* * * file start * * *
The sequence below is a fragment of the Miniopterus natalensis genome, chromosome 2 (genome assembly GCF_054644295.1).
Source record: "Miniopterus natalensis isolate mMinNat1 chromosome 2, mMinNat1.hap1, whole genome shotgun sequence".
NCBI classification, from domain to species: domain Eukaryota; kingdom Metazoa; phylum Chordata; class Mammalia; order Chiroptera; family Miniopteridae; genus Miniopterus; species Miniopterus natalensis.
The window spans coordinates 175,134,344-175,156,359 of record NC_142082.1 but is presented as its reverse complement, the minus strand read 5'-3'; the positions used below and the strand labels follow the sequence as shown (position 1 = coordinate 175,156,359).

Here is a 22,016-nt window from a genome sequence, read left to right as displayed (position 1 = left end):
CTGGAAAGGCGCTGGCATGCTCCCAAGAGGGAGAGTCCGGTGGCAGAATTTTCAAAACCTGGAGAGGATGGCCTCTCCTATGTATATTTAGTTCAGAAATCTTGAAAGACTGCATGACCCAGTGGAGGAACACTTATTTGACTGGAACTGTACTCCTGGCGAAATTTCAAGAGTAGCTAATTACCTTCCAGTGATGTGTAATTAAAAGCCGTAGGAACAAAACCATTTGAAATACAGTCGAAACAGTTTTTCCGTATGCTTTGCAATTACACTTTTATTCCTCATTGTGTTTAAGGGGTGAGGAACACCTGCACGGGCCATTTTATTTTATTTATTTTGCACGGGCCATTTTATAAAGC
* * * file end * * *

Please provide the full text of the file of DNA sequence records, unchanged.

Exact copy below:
The sequence below is a fragment of the Miniopterus natalensis genome, chromosome 2 (genome assembly GCF_054644295.1).
Source record: "Miniopterus natalensis isolate mMinNat1 chromosome 2, mMinNat1.hap1, whole genome shotgun sequence".
NCBI classification, from domain to species: domain Eukaryota; kingdom Metazoa; phylum Chordata; class Mammalia; order Chiroptera; family Miniopteridae; genus Miniopterus; species Miniopterus natalensis.
The window spans coordinates 175,134,344-175,156,359 of record NC_142082.1 but is presented as its reverse complement, the minus strand read 5'-3'; the positions used below and the strand labels follow the sequence as shown (position 1 = coordinate 175,156,359).

Here is a 22,016-nt window from a genome sequence, read left to right as displayed (position 1 = left end):
CTGGAAAGGCGCTGGCATGCTCCCAAGAGGGAGAGTCCGGTGGCAGAATTTTCAAAACCTGGAGAGGATGGCCTCTCCTATGTATATTTAGTTCAGAAATCTTGAAAGACTGCATGACCCAGTGGAGGAACACTTATTTGACTGGAACTGTACTCCTGGCGAAATTTCAAGAGTAGCTAATTACCTTCCAGTGATGTGTAATTAAAAGCCGTAGGAACAAAACCATTTGAAATACAGTCGAAACAGTTTTTCCGTATGCTTTGCAATTACACTTTTATTCCTCATTGTGTTTAAGGGGTGAGGAACACCTGCACGGGCCATTTTATTTTATTTATTTTGCACGGGCCATTTTATAAAGC